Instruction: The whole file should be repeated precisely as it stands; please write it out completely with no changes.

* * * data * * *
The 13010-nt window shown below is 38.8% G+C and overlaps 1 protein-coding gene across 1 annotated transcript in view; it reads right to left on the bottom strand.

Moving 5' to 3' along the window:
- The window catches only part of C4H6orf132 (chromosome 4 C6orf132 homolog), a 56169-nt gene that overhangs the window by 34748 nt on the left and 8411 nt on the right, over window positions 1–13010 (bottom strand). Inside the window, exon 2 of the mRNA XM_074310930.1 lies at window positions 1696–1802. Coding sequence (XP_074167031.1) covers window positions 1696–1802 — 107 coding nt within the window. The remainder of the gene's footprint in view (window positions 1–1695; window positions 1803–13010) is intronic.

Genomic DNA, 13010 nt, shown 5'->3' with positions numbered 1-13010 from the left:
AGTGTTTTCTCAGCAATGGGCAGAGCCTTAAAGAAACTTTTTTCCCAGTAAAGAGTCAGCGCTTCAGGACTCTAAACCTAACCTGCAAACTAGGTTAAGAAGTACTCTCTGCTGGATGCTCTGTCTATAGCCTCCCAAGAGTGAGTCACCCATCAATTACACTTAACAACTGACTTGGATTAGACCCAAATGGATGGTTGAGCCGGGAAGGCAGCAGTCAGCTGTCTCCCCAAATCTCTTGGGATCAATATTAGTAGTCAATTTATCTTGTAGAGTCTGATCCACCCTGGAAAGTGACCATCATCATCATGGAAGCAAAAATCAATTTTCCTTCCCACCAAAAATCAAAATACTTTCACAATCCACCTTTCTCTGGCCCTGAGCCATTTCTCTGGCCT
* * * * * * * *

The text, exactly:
The 13010-nt window shown below is 38.8% G+C and overlaps 1 protein-coding gene across 1 annotated transcript in view; it reads right to left on the bottom strand.

Moving 5' to 3' along the window:
- The window catches only part of C4H6orf132 (chromosome 4 C6orf132 homolog), a 56169-nt gene that overhangs the window by 34748 nt on the left and 8411 nt on the right, over window positions 1–13010 (bottom strand). Inside the window, exon 2 of the mRNA XM_074310930.1 lies at window positions 1696–1802. Coding sequence (XP_074167031.1) covers window positions 1696–1802 — 107 coding nt within the window. The remainder of the gene's footprint in view (window positions 1–1695; window positions 1803–13010) is intronic.

Genomic DNA, 13010 nt, shown 5'->3' with positions numbered 1-13010 from the left:
AGTGTTTTCTCAGCAATGGGCAGAGCCTTAAAGAAACTTTTTTCCCAGTAAAGAGTCAGCGCTTCAGGACTCTAAACCTAACCTGCAAACTAGGTTAAGAAGTACTCTCTGCTGGATGCTCTGTCTATAGCCTCCCAAGAGTGAGTCACCCATCAATTACACTTAACAACTGACTTGGATTAGACCCAAATGGATGGTTGAGCCGGGAAGGCAGCAGTCAGCTGTCTCCCCAAATCTCTTGGGATCAATATTAGTAGTCAATTTATCTTGTAGAGTCTGATCCACCCTGGAAAGTGACCATCATCATCATGGAAGCAAAAATCAATTTTCCTTCCCACCAAAAATCAAAATACTTTCACAATCCACCTTTCTCTGGCCCTGAGCCATTTCTCTGGCCT